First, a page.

So why do I call it Why Not Wednesday?
Because a Detourist turns a “Why Me” into a “Why Not?”
And why not? Any detour in life can lead to unexpected discoveries. On that note…take it away, Jade!
My name is Jade Miller and I’m a Detourist.
When I was a teenager, I had certain ideas about how my life would go. I thought I’d grow up, go to college, get married, have a family, and be a typical American housewife with 2.5 kids, a dog, and a cat. Things didn’t exactly go as planned. In fact, they went awry very quickly.
As a teenager, I was vaguely aware of the fact that I couldn’t remember most of my childhood…I just wasn’t aware of why, nor did I suspect that it might not be normal to have blocked out most of one’s memories. I spent most of my teen years being carted from one therapist to the next, struggling with depression, suicide, self-harm, and an eating disorder – but no one could figure out why. Even I, myself, couldn’t articulate the source of my distress. It hovered on the edge of my consciousness, just out of reach.
I left college with no degree (and no husband) after two years. I couldn’t focus on my classes; the urge to self-destruct – and the fear that I was truly going crazy – became too strong. As a young adult on my own in the workforce, my mental and physical health completely collapsed. That year was the year I began to suffer from flashbacks…and the year I finally began remembering my childhood. At first I wanted to deny being a survivor of ritual abuse. It didn’t seem real to me. But as the memories surfaced more quickly and more often, the truth became unavoidable. The truth of what I had survived blew my self-image out of the water. The illusion I’d been under – that I’d been a typical kid in a typical family with a typical upbringing – was irrevocably shattered. It took me several years to even begin accepting the reality of being not just a survivor, but a survivor of one of the worst forms of abuse someone can endure. This came with labels I’d never heard of and didn’t want – PTSD, dissociative identity disorder, attachment disorder, borderline personality disorder.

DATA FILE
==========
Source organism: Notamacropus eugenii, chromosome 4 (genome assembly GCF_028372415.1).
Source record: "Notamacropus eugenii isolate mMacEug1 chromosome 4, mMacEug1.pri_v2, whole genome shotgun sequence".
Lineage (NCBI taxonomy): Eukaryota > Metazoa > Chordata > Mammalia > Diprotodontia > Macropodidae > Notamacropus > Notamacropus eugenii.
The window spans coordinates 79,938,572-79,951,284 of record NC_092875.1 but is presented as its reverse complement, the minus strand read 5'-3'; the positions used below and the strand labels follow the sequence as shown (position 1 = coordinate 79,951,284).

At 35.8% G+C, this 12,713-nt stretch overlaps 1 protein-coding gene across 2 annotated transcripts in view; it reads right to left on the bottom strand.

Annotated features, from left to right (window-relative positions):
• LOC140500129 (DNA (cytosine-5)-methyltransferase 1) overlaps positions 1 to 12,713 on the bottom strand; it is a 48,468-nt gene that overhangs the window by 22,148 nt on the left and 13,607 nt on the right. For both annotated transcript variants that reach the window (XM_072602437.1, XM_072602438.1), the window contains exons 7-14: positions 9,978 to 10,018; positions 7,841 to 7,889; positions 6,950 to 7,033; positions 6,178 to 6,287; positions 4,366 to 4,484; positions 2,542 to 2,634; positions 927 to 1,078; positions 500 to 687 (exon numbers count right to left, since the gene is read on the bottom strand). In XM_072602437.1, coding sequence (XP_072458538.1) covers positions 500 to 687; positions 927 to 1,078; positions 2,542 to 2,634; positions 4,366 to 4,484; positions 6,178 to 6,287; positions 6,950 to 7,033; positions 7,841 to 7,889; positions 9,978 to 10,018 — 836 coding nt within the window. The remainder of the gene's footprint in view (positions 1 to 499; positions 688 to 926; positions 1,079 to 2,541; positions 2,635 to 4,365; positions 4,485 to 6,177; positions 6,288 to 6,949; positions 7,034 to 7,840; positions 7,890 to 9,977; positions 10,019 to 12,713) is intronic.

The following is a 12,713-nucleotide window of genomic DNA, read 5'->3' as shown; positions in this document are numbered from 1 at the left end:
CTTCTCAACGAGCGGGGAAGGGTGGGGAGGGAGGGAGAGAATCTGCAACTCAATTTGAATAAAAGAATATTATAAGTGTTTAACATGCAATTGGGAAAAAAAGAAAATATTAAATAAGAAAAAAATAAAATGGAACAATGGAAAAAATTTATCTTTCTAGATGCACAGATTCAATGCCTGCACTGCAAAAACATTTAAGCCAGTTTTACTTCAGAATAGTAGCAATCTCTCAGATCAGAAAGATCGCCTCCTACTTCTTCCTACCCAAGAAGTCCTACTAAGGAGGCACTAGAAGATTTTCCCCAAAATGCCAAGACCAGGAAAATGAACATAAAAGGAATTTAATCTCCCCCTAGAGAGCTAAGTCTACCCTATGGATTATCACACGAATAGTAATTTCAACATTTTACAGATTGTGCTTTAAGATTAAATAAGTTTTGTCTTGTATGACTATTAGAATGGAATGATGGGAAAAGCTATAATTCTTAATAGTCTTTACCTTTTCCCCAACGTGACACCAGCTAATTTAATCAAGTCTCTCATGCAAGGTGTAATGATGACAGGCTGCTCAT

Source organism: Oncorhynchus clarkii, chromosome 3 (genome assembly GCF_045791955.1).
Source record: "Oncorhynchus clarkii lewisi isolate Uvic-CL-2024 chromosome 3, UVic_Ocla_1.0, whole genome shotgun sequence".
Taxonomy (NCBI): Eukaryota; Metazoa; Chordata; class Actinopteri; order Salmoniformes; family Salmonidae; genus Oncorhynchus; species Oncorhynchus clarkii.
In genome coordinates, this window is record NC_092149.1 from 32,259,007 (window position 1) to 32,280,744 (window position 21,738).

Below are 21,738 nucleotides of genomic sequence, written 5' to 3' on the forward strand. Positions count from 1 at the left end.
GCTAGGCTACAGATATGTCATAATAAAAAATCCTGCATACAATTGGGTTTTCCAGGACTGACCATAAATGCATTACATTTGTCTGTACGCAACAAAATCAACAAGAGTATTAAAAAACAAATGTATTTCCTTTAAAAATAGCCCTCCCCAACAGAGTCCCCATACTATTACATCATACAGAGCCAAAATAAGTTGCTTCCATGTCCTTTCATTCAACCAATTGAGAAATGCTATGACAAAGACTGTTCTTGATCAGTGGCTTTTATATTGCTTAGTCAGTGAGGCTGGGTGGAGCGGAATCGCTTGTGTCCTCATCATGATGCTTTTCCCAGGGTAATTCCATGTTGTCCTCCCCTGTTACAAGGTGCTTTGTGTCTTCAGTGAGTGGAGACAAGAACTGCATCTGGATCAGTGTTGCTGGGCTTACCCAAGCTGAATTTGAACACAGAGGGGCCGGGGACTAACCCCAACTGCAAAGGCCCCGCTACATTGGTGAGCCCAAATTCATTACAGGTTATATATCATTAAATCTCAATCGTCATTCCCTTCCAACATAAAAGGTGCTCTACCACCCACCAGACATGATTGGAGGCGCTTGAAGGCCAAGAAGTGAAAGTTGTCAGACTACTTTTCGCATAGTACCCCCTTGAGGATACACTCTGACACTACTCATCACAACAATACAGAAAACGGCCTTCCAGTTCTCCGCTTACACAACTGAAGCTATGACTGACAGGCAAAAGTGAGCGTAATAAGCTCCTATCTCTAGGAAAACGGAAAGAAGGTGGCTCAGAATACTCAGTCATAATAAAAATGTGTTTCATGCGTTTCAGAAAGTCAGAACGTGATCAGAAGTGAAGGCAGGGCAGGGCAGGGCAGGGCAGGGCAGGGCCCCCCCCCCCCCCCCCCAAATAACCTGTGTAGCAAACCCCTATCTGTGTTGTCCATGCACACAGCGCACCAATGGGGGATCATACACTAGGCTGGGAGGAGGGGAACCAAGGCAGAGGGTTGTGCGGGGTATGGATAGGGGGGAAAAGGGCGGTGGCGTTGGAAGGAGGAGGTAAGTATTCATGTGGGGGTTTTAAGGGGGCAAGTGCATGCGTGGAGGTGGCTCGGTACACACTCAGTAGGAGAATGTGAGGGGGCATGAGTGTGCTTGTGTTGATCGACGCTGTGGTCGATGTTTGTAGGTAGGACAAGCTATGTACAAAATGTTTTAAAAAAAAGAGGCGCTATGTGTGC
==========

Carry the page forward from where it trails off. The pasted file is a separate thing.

I spent the next ten years of my life processing all of this new information. I met with several therapists but ended up choosing to work with a local healing ministry instead, since my faith has always been very important to me. Much of my healing came from self-education and trying out methods to see what worked for me and what didn’t. I’d struggled with various mental illnesses for years, but those symptoms finally had a source that could be dealt with. In a way, it was a relief to finally have the missing piece of the puzzle…and to know that I wasn’t just going crazy for no reason. There were reasons, and once the picture was complete, it all made sense.
It’s taken years of hard work, processing memories and putting the pieces of my life back together, but I have overcome unbelievable odds in order to become a whole person again. Sometimes the biggest obstacle to overcome is one’s own disbelief of reality. Denial is a powerful force to reckon with – as well as the grief that comes when one realizes that their life, and even their self, is not what they envisioned. However…once you can embrace your journey for what it really is, rather than what you hoped it would be, there are treasures to be found even in the midst of the pain. By embracing the truth of my past, I’ve been able to fully discover who I am and what I’m made of. I am strong enough to face the truth, and I’ve learned that the truth won’t kill me. I survived the abuse, and I will survive the recovery. I’ve also discovered what I feel is my life purpose – to connect with other abuse survivors and encourage them in their healing process. Sometimes this is through writing, and sometimes it’s in person, but either way, I’ve met some amazing people I would have never had the occasion to know otherwise. I’ve always been a writer. I originally started blogging as a way to express aspects of survivorship that my friends didn’t understand (but wanted to), and the blog grew from there and became a connection point between me and others who have walked similar paths. I’m grateful that I get to reach out to those people and walk with them for awhile. I’m grateful that I now know who I am, and what I want to spend my life doing. I don’t think I would have discovered any of these things otherwise.
That is why I #LoveMyDetour.
Jade Miller is a ritual abuse survivor, blogger, and author who writes about trauma, dissociation, ritual abuse, and attachment. She hopes to raise awareness and help educate the public about the reality of ritual abuse and the need for more specialized training for mental health professionals on topics surrounding trauma and dissociation.
All Detourists (which would would be YOU) have stories to tell. It’s scary to trust that twisted path and follow it, even if you’re not sure where it leads. Following that trail will lead you to the ultimate gift: The gift of realizing how incredible you really are.
That’s why I’m performing my one-woman show, Gutless and Grateful at the Pacific Rim Conference on Diversity and Disability this week – because the story of my life is FULL of twists and turns!
So join the movement and share your story!
I #LoveMyDetour. Now tell me why you love yours.